Global Economy

Israel's Lebanon border operation seen as a political move by embattled Netanyahu

Meanwhile, Netanyahu has come under some scrutiny for the timing and publicity of the announcement, which his critics say stems from his desire to distract from weeks of negative press. Local newspaper Haaretz and opposition politicians have called it “Operation Netanyahu Shield.”

“I think the IDF activity on the border with Lebanon is dictated by military need, not by politics,” Shapland said. “But the extent of the media coverage of that activity is dictated by Netanyahu’s political calculations. He needs to divert attention from his domestic problems, both political and legal.”

Soon to become Israel’s longest-running head of state and well-loved by many Israelis for his aggressive stance on security, Netanyahu has come under fire for a raft of corruption allegations. On Sunday, Israeli police recommended his indictment on fraud and bribery charges in what’s now the third corruption case pending against him. He has denied the charges.

The prime minister also faced a barrage of domestic criticism after agreeing to a cease-fire with Gaza’s Hamas militants in mid-November that proved highly unpopular and prompted the resignation of Israeli Defense Minister Avigdor Lieberman.

Netanyahu justified the cease-fire by stressing that there were military threats elsewhere of greater urgency than Gaza and that warranted more IDF attention, but said at the time he could not disclose what those threats were. According to Shapland, “Publicizing what the IDF is doing on the border with Lebanon is part of that PR effort.”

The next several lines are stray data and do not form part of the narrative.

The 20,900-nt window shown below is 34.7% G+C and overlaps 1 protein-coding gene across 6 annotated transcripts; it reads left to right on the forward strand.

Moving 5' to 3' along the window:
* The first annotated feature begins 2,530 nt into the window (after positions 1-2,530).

Eurasia made a similar assessment. “Instead of batting away concerns about Gaza and corruption, Netanyahu can focus on Hezbollah, Lebanon, and Iran, playing to his strength as the so-called Mr. Security.”

The prime minister’s office did not respond to a request for comment at time of publication.

While Netanyahu’s right-wing Likud party has enjoyed growing popularity and elections are scheduled for late 2019, Eurasia believes the Israeli leader will call early elections in the spring before potential indictments and while his support is still strong. Netanyahu has said that if indicted, he will still run for re-election and not step down.


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